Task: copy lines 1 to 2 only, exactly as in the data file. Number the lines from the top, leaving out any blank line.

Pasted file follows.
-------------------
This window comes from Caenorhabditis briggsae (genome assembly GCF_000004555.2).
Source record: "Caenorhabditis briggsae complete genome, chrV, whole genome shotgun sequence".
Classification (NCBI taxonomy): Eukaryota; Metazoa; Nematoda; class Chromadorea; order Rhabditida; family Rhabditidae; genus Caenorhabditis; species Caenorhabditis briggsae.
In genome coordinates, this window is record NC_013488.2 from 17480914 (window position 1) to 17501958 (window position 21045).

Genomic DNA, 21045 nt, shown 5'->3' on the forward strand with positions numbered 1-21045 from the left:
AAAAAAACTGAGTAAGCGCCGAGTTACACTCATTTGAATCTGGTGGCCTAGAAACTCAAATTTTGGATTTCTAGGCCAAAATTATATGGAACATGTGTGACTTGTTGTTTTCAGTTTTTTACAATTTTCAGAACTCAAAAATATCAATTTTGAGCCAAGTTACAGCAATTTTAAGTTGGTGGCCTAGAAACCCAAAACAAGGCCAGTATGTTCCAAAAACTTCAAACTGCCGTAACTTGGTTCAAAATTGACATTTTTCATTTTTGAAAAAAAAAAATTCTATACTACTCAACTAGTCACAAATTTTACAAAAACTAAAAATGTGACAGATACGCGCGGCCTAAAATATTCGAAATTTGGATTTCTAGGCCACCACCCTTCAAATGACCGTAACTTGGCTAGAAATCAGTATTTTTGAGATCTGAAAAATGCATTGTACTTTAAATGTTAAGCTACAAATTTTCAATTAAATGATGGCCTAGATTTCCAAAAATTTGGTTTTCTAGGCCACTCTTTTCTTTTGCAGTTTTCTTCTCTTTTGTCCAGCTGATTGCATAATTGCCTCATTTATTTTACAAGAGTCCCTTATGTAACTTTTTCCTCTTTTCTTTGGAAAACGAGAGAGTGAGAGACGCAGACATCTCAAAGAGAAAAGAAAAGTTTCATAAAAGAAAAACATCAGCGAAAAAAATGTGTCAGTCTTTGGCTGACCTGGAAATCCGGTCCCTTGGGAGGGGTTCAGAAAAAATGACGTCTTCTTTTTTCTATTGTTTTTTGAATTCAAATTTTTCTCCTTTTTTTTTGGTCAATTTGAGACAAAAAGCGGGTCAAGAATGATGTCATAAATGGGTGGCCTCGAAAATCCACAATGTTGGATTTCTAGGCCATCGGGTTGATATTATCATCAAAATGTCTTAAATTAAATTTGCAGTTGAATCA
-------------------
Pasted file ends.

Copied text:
This window comes from Caenorhabditis briggsae (genome assembly GCF_000004555.2).
Source record: "Caenorhabditis briggsae complete genome, chrV, whole genome shotgun sequence".